Attend an oil and gas conference and you’ll inevitably hear this mantra: “Oil and gas isn’t going anywhere.”

It’s meant to be an affirmation that fossil fuels will continue to be needed for a long time, not a complaint that pipelines have conked out.

Fun fact: It’s true. Oil and gas will continue to be essential for years to come.

Not-so-fun fact: Your oil and gas company might not be around for it.

“Many producers say they will be the ones to keep producing throughout transitions and beyond,” the International Energy Agency (IEA) said in a recent special report on the oil industry in net zero transitions. “They cannot all be right.”

Survival is never guaranteed in a free market, of course. For that matter, it’s not guaranteed in a controlled one, either.

And while a company the size of ConocoPhillips ($132 billion market capitalization) can afford to double down on its embrace of fossil fuels and be the last one standing in the oil patch, others may face a harsher reality if they choose that strategy. Or not.

The problem is getting a realistic handle on what is to come, and that’s not easy.

Mark Finley, fellow in global energy and oil at Rice University’s Baker Institute for Public Policy, likes to begin his presentations by quoting Yogi Berra, legendary catcher for the New York Yankees: “It’s difficult to make predictions, especially about the future.”

There is always a degree of aspiration behind outlooks, Finley told me a few months ago. “You have to consider that when you look at the person producing the forecast.”

Finley, former senior U.S. economist for BP, has spent a chunk of his career as that person. He led production of the “BP Statistical Review of World Energy” for 12 years, was responsible for short- and long-term oil market analysis at BP and contributed key oil market analysis for senior U.S. officials during the Gulf War as an analyst for the CIA.

For the past few decades, folks who have needed to know what’s happening next have saved (or could have saved) a lot of time in meetings by simply asking Finley. So, I asked Finley.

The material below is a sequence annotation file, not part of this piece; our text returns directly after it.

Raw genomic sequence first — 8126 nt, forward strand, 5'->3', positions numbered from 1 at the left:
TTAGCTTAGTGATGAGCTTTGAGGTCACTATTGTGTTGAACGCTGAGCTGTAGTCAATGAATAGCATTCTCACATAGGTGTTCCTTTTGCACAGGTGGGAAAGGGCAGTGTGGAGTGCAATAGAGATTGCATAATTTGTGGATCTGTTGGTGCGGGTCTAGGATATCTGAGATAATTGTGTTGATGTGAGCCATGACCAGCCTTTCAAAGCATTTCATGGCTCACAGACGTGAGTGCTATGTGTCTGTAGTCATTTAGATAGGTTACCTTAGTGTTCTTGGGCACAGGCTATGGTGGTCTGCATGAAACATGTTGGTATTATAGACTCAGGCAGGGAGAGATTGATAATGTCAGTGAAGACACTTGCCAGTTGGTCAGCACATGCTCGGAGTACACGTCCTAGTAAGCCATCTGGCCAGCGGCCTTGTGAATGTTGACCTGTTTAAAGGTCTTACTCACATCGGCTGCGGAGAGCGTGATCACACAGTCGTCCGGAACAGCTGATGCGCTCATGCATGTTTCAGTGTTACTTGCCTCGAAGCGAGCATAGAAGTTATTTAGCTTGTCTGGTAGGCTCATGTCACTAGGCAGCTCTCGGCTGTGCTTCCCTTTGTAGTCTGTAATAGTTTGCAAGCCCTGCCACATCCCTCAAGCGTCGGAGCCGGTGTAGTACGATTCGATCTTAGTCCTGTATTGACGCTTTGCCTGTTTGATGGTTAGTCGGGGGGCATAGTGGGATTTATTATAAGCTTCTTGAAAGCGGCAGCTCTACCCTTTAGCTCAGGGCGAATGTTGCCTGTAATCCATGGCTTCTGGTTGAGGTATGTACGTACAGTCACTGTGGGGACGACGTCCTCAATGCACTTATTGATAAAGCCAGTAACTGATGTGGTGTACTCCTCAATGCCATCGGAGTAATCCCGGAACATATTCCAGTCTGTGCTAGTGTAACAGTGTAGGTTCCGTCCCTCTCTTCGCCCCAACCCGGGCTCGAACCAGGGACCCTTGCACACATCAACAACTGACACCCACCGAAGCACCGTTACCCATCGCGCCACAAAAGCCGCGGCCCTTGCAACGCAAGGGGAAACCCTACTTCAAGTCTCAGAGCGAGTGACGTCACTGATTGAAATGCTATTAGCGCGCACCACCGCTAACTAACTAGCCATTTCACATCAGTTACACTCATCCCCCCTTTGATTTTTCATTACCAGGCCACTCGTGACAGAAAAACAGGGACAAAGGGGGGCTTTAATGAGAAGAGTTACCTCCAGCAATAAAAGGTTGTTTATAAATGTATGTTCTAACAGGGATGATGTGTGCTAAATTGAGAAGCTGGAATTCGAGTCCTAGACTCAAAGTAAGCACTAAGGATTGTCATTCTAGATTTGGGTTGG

My questions were about the trajectory of oil prices, but he also touched on the nature of outlooks, i.e., they are written by real people.

Case in point: A few years ago, I watched Fatih Birol, executive director of the IEA, swat aside a question from a luncheon attendee who didn’t much care for the numbers he presented on historical oil and gas production.

“I cannot change the data,” Birol said. “It’s not an expectation. It is what has happened.”

Seems straightforward enough, but we all know that statistics are in the eye of the beholder.

“How much of [the analysis] is just objective numbers, and how much is what they want to happen?” Finley asked. “I mean, obviously OPEC would want there to be more oil consumption.”

In the case of the IEA, Birol presents scenarios of what would need to happen to achieve net-zero climate goals, given the stated goal of the Paris Agreement of achieving no more than a 1.5 C rise in global temperature by 2050.

Topping the list: oil and gas companies would need to cut emissions from operations by 60% by 2030 and arrive at near-zero emissions intensity by the early 2040s. That’s not a prediction of what the industry will do, or a dictate of what it must do; it’s what the IEA calculates is a necessary step by the industry to keep the world on track to limit global warming.

IEA Page 24 chart
(Source: IEA)

But back to survival. “The volatility of fossil fuel prices means that revenues could fluctuate from year to year—but the bottom line is that oil and gas becomes a less profitable and a riskier business as net zero transitions accelerate.”

The IEA’s assessment isn’t all negative.

“Some 30% of the energy consumed in a net zero energy system in 2050 comes from low-emissions fuels and technologies that could benefit from the skills and resources of the oil and gas industry,” the agency says.

It comes down to oil and gas companies either bumping up annual investment in clean energy projects from $20 billion (2.5% of capital spending) to $400 billion (50%)—on top of Scope 1 and 2 emission reduction investments—or sticking with fossil fuels and preparing to wind down operations over time.

That’s a stark choice. Is the IEA correct that a moment of truth is fast approaching? Realistically, the choices to be made are probably going to be somewhere in the middle. The IEA’s scenarios are based on the 195 signers of the Paris Agreement actually adhering to the agreement. The likelihood of that is … c’mon, not a chance.

Which brings us to what happens next.

“The baseline expectation should be for a volatile and bumpy ride,” says the IEA.